10. sleepless in seattle

The first six entries make a perfect list for romantic comedy. After that the list is a bit shaky for me. I personally would have put Annie Hall at number 1 but City Lights is definitely worthy of the top spot. Actually, I am thrilled that Charlie Chaplin's work is being recognized and given the respect it deserves but that thrill is punctured by the inclusion of such a bad film at number 10. How does sleepless in seattle make this list? Can someone explain to me why it is a "romantic" film in any sense? When Harry Met Sally is a romantic film, so palpably real and human that anyone who has ever been in love can relate to it. It Happened One Night is romantic because it shows us the silly journey two people take to fall in love when they can barely stand one another and it totally works without one kiss. sleepless in seattle is completely unreal, unromantic, unwatchable, and gives credence to Oprah-watching, unhappy housewives who think when they feel sorry for a widower and he makes them cry they are "in love" with him! There is no conflict, no obstacle overcome, no teamwork, no unifying example of relationship building, there's just syrupy music and "fate" and two seconds on top of the Empire State building with no dialogue and THAT is supposed to be love? Whatever! I have always wanted to see the next five minutes of the movie which I would call the "cab ride scene" where Tom Hanks and Meg Ryan actually have to speak to one another and realize they have NOTHING in common (like he's a Cubs fan and she hates baseball, etc.) She exits the cab forlorn and realizes she will have to crawl back to her long suffering fiance on her knees. I can only dream.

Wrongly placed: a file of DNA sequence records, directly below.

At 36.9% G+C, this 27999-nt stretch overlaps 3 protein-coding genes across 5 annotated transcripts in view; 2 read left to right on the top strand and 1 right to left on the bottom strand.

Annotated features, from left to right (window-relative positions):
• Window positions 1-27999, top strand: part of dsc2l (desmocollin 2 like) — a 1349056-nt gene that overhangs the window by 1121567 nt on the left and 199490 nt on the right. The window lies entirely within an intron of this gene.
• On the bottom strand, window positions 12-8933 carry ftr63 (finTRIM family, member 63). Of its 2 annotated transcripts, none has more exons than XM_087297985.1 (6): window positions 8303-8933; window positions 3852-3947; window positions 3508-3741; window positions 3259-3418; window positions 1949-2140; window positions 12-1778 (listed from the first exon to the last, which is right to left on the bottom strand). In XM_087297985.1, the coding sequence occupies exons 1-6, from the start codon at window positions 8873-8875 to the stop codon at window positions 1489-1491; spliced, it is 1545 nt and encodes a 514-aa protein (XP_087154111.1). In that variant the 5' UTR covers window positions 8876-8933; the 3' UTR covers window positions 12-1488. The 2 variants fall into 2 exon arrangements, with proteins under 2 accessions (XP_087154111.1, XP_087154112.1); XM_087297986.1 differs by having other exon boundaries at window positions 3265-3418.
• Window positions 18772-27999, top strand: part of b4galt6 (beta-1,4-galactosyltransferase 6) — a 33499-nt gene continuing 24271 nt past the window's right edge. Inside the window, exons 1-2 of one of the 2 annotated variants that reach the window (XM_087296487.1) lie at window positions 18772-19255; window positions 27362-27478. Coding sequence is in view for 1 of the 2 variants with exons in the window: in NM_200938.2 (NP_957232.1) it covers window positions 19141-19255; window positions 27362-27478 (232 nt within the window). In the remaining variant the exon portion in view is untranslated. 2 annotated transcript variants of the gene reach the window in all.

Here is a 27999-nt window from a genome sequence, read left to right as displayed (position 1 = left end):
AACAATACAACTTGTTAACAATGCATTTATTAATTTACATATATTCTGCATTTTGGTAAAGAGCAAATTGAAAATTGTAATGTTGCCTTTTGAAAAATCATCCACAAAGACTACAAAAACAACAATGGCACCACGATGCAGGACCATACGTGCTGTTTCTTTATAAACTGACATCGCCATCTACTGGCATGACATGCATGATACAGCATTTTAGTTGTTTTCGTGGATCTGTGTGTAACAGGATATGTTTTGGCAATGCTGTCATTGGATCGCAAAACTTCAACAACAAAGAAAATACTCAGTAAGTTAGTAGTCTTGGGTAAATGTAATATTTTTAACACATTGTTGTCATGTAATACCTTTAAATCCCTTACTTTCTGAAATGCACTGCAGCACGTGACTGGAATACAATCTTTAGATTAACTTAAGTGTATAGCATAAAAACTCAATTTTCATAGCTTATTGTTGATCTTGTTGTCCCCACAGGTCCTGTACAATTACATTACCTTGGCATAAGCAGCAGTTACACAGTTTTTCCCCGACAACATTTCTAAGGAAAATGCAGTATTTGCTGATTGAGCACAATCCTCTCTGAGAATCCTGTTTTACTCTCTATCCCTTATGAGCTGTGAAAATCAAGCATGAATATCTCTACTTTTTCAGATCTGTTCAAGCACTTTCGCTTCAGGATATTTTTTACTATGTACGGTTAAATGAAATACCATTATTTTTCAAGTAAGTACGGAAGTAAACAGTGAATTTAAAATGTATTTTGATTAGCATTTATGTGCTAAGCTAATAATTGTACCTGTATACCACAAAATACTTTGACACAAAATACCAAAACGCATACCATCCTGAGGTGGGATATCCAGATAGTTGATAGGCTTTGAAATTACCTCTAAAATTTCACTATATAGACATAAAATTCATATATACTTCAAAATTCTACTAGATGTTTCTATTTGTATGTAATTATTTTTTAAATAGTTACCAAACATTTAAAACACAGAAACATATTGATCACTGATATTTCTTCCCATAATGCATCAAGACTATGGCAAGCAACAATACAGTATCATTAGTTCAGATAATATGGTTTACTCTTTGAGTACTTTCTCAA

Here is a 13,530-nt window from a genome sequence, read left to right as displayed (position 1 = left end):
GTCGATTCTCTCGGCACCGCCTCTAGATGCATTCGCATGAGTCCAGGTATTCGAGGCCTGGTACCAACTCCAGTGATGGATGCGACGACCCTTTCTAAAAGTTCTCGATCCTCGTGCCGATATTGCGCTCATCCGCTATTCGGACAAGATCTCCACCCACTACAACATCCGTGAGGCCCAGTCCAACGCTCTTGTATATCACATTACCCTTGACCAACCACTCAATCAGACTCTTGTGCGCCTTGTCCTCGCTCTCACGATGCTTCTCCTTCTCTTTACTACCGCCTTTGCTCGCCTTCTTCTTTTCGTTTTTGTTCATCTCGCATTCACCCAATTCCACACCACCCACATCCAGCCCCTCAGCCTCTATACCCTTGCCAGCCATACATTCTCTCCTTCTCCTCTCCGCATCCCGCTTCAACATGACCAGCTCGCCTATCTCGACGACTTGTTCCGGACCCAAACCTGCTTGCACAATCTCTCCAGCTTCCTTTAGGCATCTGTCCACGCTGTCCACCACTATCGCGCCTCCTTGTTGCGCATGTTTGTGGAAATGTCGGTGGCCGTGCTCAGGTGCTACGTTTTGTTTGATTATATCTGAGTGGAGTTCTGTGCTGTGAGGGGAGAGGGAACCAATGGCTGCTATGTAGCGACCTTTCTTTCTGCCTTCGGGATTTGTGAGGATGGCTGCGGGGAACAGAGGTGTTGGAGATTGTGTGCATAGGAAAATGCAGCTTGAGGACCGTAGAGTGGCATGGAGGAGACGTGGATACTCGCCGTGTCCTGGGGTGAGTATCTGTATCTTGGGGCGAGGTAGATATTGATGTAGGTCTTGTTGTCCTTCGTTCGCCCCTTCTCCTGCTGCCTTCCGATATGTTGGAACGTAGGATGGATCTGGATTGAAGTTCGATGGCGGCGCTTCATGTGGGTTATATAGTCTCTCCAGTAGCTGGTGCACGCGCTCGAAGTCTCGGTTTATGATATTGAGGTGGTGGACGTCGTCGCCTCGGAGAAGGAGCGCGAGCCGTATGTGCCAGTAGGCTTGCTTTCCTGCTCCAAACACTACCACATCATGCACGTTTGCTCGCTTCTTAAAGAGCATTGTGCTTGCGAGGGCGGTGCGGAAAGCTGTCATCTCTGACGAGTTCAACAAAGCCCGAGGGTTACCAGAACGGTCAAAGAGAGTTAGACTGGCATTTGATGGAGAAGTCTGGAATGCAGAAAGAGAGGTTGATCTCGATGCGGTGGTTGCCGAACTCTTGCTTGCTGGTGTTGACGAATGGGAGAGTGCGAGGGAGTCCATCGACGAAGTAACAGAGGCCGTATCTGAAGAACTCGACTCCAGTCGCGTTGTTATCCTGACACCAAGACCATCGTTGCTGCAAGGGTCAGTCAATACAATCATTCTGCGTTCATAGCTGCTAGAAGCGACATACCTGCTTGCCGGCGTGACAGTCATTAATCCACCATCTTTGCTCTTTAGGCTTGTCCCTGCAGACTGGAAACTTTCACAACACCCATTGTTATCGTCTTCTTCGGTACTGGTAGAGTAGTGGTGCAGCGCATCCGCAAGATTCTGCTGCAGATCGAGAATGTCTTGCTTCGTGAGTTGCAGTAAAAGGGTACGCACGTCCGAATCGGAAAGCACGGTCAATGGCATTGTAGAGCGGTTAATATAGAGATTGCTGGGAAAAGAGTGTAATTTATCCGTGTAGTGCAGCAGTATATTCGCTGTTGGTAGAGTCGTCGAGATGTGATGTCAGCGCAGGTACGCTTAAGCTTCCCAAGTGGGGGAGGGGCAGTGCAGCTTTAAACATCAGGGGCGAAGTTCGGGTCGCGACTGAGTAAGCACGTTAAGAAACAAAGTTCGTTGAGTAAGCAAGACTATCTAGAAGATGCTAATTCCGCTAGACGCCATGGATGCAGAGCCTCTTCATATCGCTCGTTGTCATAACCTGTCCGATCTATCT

For my money the most romantic film of all time and certainly in the comedy category is The Eternal Sunshine of the Spotless Mind. More creative than half of this list and more full of emotion, pain, romance, and triumph than any on this list, Eternal Sunshine's omission is a crime. But I wouldn't be surprised if many of the AFI voters haven't even seen it. Oh well, like I said, at least Chaplin got his due.

Thursday, June 19, 2008

Top Ten Mystery

AFI's list of the top ten American films in the mystery genre went like this:

1. Vertigo
2. Chinatown
3. Rear Window
4. Laura
5. The Third Man
6. The Maltese Falcon
7. North By Northwest
8. Blue Velvet
9. Dial M For Murder
10. The Usual Suspects

The top three were just as I would have predicted. The rest of the list had some surprises for me. I personally would have put The Third Man at number 4, and where is John Frankenheimer's The Manchurian Candidate? Maybe they consider it a political thriller but it is certainly as much of a mystery as any on this list. Hitchcock is well represented here as he should be, but I find it interesting Dial M For Murder made the list (being very underrated as Hitchcock films go and not much of a "mystery") while films like The Man Who Knew Too Much, Rebecca, and Notorious did not. I would not have put Blue Velvet on the list but then I'm not much of a David Lynch fan and I am not sure it's really a "mystery". The Usual Suspects is a good movie but once again I would have put another Hitchock film ahead of it or The Manchurian Candidate (NOT the blasphemous remake with Denzel Washington either!) or Orson Welles' The Lady From Shanghai. Anyway, it is still a good list but isn't it ironic that in the mystery category no Agatha Christie or Sherlock Holmes movies ever get mentioned? I guess they are better for reading.

Wednesday, June 18, 2008

Daylight Top Ten Top Ten

In response to AFI's recent special on the top ten films in ten different film genres I will be giving my opinion on where I agree with them and where I disagree. This will be loads of fun, dontcha think? The categories are Mystery, Romantic Comedy, Animation, Sci-fi, Gangster, Courtroom Drama, Fantasy, Western, Sports, and Epic and I will take them on in that order.

Coming Soon......